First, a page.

VIDEO: How COVID-19 has impacted ag tech investments

AgriTech Capital president Aidan Connolly examines the ways the pandemic has — and will — influence investments in new agricultural technology startups, development and research.

AgriTech Capital president Aidan Connolly discusses ag tech investment trends during 2020 pandemic.

The COVID-19 pandemic has forced industries and employers to quickly adapt to a new way of doing business. In many ways, the development and adoptions of new innovations has accelerated. In agribusiness, the crisis has increased investment in new agricultural technologies — sensors, robotics and virtual platforms — and the startups driving these products.

Aidan Connolly, president of AgriTech Capital, dialed in to Feed Strategy Chat to discuss the ag tech trends shaping innovations now and into 2021.

How is COVID-19 impacting agtech startup investments? from WATT Global Media on Vimeo.

Video transcript

Jackie Roembke, editor, Feed Strategy: Hi everyone and welcome to Feed Strategy Chat. I’m your host Jackie Roembke, the editor of Feed Strategy Magazine.

This edition of Feed Strategy Chat is brought to you by WATT Global Media and is your source for the latest news and leading-edge analysis of the global animal feed industry.

Today we are joined by Aiden Connolly, president of AgriTech Capital. How are you Aidan?

Aidan Connolly, president, AgriTech Capital: Good. Thank you. Thanks, Jackie.

Roembke: Excellent. So, in your opinion, how is the COVID-19 pandemic impacted investment in ag tech startups?

Connolly: It certainly caused a little bit of a shock. I think we all stopped paused in the beginning of the year and wondered what was going to happen next. Then extensively, it was just a flood of money coming into agriculture. What’s quite interesting is a lot more money coming into livestock tech then before. So proportionately I’d say livestock tech has done extremely well out of out of the pandemic concerns. Crop tech is slowed down a little bit. But, in general, we certainly seen a very strong year. It just be interesting to see what happens now whether people have spent all their money or whether they will continue into next year.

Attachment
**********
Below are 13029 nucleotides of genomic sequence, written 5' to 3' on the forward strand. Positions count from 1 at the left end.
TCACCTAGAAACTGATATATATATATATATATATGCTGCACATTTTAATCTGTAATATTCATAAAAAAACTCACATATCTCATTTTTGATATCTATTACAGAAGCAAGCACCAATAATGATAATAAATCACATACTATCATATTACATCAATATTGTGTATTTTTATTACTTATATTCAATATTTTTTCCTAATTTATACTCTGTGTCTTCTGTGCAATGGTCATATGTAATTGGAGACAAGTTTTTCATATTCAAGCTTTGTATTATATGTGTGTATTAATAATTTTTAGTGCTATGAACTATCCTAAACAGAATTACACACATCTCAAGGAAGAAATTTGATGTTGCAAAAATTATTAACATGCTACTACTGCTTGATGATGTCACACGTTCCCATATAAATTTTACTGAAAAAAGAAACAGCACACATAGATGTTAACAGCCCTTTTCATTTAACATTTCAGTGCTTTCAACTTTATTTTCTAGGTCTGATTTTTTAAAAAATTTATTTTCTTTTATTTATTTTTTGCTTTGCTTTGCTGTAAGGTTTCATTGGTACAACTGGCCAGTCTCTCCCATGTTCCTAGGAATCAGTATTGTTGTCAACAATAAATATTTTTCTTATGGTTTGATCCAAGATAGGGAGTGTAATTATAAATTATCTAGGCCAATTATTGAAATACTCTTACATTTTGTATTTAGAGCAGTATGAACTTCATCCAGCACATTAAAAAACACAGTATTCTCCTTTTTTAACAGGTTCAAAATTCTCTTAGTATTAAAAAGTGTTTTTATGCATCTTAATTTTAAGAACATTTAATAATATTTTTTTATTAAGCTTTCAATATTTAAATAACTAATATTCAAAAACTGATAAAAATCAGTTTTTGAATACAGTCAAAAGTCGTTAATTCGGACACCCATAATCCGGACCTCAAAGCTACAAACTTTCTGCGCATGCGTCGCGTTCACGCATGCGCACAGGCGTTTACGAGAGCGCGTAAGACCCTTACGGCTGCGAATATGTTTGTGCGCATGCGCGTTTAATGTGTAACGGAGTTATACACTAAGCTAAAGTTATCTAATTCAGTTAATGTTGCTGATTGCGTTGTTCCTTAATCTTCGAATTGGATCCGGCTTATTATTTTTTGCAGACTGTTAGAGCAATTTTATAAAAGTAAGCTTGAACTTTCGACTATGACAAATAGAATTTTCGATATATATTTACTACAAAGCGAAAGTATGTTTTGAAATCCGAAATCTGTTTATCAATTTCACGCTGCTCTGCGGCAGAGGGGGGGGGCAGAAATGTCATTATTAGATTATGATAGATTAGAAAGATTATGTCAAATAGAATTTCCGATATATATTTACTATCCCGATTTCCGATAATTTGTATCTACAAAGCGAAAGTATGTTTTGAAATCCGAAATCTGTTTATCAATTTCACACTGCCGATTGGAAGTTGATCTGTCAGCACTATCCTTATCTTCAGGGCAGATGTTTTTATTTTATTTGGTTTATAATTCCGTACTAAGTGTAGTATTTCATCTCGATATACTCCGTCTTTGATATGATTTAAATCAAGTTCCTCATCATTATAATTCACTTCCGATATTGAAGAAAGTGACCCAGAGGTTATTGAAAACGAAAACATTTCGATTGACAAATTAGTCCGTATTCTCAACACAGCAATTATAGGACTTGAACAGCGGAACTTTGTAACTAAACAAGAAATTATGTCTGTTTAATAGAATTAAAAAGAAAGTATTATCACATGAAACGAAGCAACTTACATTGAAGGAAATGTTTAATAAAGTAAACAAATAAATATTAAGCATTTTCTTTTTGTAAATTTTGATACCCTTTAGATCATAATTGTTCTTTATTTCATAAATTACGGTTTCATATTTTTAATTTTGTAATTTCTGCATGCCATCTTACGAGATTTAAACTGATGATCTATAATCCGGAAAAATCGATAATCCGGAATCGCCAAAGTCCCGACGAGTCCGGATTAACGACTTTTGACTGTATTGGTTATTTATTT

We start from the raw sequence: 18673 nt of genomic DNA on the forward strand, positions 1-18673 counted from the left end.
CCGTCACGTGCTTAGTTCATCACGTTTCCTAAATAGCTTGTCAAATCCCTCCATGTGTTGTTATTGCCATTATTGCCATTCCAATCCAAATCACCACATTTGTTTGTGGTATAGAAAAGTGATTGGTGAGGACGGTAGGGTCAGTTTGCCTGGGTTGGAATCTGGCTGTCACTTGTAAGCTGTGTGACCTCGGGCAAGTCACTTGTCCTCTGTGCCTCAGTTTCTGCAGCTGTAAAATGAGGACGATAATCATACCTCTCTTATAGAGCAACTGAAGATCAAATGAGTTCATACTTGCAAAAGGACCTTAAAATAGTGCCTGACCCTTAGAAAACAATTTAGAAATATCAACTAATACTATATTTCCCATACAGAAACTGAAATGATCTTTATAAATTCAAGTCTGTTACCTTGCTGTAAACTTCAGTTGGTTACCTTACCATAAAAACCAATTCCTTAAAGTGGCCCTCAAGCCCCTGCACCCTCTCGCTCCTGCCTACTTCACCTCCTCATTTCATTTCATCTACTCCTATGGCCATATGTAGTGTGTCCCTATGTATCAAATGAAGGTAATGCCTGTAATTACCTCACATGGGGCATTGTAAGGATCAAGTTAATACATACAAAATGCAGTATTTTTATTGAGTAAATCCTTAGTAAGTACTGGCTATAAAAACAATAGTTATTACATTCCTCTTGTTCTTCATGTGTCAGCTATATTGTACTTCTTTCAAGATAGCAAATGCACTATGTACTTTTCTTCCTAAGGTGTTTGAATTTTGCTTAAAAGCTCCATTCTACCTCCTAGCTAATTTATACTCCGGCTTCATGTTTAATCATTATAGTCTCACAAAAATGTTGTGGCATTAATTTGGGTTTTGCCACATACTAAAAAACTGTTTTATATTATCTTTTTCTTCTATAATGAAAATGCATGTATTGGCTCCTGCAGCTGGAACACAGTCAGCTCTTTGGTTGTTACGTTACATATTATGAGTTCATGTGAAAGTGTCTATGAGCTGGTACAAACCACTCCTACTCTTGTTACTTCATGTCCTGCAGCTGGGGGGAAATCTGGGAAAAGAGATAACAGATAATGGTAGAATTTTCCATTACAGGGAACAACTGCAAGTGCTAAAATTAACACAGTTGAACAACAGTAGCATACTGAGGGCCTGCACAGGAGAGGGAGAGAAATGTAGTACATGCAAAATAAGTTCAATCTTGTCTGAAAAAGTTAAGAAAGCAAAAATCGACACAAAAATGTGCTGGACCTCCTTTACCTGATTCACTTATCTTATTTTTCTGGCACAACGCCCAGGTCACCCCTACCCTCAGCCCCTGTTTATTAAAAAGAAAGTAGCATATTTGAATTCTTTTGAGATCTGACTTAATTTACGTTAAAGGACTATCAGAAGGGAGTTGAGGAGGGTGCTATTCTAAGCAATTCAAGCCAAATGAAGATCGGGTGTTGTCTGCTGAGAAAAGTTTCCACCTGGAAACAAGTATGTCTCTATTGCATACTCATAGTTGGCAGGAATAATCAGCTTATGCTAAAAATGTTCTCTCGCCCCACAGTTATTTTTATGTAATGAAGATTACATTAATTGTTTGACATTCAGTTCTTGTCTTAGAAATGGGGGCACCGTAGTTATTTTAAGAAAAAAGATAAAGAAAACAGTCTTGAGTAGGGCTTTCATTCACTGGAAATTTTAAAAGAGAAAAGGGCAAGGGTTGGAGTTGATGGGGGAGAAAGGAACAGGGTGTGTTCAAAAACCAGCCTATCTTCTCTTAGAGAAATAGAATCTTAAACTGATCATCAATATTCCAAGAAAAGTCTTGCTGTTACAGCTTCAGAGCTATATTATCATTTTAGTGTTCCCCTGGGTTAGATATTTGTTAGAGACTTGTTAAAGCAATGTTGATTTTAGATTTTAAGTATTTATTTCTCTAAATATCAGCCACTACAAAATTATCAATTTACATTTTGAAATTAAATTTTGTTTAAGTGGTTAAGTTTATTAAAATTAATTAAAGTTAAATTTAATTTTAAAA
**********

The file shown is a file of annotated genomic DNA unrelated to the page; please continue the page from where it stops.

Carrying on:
Roembke: And what about the development or adoption of new technologies?

Connolly: Definitely speeding up, definitely speeding up. You see that in terms of robots, for example, for milking cows, much, much faster adoption sales have gone through the roof. Same with robots for processing plants, particularly obviously, those relating to animal processing, and other robots on the farm. still relatively slow. growth in sensors has been steady, particularly environmental sensors and sensors for movement of animals.

I’d say blockchain, also growing at a normal rate. Certainly in terms of the company I’ve worked with came to Cainthus here a huge explosion in the use of cameras, cameras, for observing cows in particular. But it was used several times on the conference last week that was ran relating to poultry technology that COVID has been accelerated for the adoption of technology. I know it’s a that’s the same for other species as well.

Roembke: And which areas of ag tech have been hit the hardest and why?

Connolly: Crop tech undoubtedly has suffered more this year. I think that’s a function of the fact that crop producers — as those growing beans, corn, wheat, barley really haven’t made very much money most maybe seven of the last 10 years. So definitely has slowed down in the adoption of crop technology. Livestock technology, I mentioned already very strong, almost as much money spent in the first six months of 2020 as the entirety of 2019.

And if you look at technologies relating to food, particularly food supply, clearly the adoption of those is accelerated tremendously, because people have returned to grocery stores supermarkets to purchase their food.

Roembke: Looking ahead, what is the outlook for 2021 investment in ag tech — or the sector overall?

Connolly: Look, I think that we’ll see more of the same. I think we’ll see more of the same technologies being invested in, I think artificial intelligence, machine vision, things relating to observation, that’s clearly accelerating faster than anything else. 3-D printers, maybe will continue to grow, but I see that more as a two to three-year play.

Virtual reality, augmented reality, particularly for training has definitely increased in adoption as well. But I think the technologies that came through this year will continue to grow probably in that order of 10 to 15%, which is of course is incredibly strong. Many of them coming from startups, which means coming from a relatively low base.

Roembke: Well, thank you so much, Aiden. It was great speaking with you. And thank, thanks to our viewers. Please tune in next time for the next edition of the strategy chat.

Connolly: Always a pleasure. Thank you.

Learn more about ag tech investments in the animal industry feed in Emma Penrod’s article, “COVID-19 bears investments for feed startups.”

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